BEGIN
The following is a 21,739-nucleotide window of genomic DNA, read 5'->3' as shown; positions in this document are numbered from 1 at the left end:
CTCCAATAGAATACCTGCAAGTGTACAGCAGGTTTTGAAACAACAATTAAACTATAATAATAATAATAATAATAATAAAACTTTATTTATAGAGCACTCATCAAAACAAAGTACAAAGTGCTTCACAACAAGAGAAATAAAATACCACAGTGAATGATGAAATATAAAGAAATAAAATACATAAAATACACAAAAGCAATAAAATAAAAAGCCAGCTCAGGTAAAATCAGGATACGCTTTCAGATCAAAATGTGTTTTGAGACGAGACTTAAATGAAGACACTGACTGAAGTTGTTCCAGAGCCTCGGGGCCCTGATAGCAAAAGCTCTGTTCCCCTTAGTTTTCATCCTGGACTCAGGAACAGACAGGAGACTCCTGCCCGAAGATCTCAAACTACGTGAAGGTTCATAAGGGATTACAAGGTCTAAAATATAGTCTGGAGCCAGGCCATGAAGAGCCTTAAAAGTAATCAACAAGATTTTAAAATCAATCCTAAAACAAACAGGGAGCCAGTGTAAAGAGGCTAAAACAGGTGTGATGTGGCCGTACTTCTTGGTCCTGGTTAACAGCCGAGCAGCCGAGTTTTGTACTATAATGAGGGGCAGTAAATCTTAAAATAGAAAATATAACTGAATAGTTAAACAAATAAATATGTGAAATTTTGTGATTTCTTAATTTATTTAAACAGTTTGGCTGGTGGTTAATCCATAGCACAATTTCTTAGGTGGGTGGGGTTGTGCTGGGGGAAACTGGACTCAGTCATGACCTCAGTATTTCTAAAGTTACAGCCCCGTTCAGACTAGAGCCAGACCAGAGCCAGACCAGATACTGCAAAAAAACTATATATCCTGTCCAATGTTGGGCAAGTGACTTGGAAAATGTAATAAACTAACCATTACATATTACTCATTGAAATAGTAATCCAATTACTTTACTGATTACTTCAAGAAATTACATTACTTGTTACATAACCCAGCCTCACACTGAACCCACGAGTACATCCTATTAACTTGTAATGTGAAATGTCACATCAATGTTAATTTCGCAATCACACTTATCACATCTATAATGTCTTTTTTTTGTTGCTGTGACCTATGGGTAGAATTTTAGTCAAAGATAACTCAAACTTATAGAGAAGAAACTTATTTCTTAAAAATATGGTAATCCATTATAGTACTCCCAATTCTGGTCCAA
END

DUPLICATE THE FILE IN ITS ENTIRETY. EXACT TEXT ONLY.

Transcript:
The following is a 21,739-nucleotide window of genomic DNA, read 5'->3' as shown; positions in this document are numbered from 1 at the left end:
CTCCAATAGAATACCTGCAAGTGTACAGCAGGTTTTGAAACAACAATTAAACTATAATAATAATAATAATAATAATAAAACTTTATTTATAGAGCACTCATCAAAACAAAGTACAAAGTGCTTCACAACAAGAGAAATAAAATACCACAGTGAATGATGAAATATAAAGAAATAAAATACATAAAATACACAAAAGCAATAAAATAAAAAGCCAGCTCAGGTAAAATCAGGATACGCTTTCAGATCAAAATGTGTTTTGAGACGAGACTTAAATGAAGACACTGACTGAAGTTGTTCCAGAGCCTCGGGGCCCTGATAGCAAAAGCTCTGTTCCCCTTAGTTTTCATCCTGGACTCAGGAACAGACAGGAGACTCCTGCCCGAAGATCTCAAACTACGTGAAGGTTCATAAGGGATTACAAGGTCTAAAATATAGTCTGGAGCCAGGCCATGAAGAGCCTTAAAAGTAATCAACAAGATTTTAAAATCAATCCTAAAACAAACAGGGAGCCAGTGTAAAGAGGCTAAAACAGGTGTGATGTGGCCGTACTTCTTGGTCCTGGTTAACAGCCGAGCAGCCGAGTTTTGTACTATAATGAGGGGCAGTAAATCTTAAAATAGAAAATATAACTGAATAGTTAAACAAATAAATATGTGAAATTTTGTGATTTCTTAATTTATTTAAACAGTTTGGCTGGTGGTTAATCCATAGCACAATTTCTTAGGTGGGTGGGGTTGTGCTGGGGGAAACTGGACTCAGTCATGACCTCAGTATTTCTAAAGTTACAGCCCCGTTCAGACTAGAGCCAGACCAGAGCCAGACCAGATACTGCAAAAAAACTATATATCCTGTCCAATGTTGGGCAAGTGACTTGGAAAATGTAATAAACTAACCATTACATATTACTCATTGAAATAGTAATCCAATTACTTTACTGATTACTTCAAGAAATTACATTACTTGTTACATAACCCAGCCTCACACTGAACCCACGAGTACATCCTATTAACTTGTAATGTGAAATGTCACATCAATGTTAATTTCGCAATCACACTTATCACATCTATAATGTCTTTTTTTTGTTGCTGTGACCTATGGGTAGAATTTTAGTCAAAGATAACTCAAACTTATAGAGAAGAAACTTATTTCTTAAAAATATGGTAATCCATTATAGTACTCCCAATTCTGGTCCAA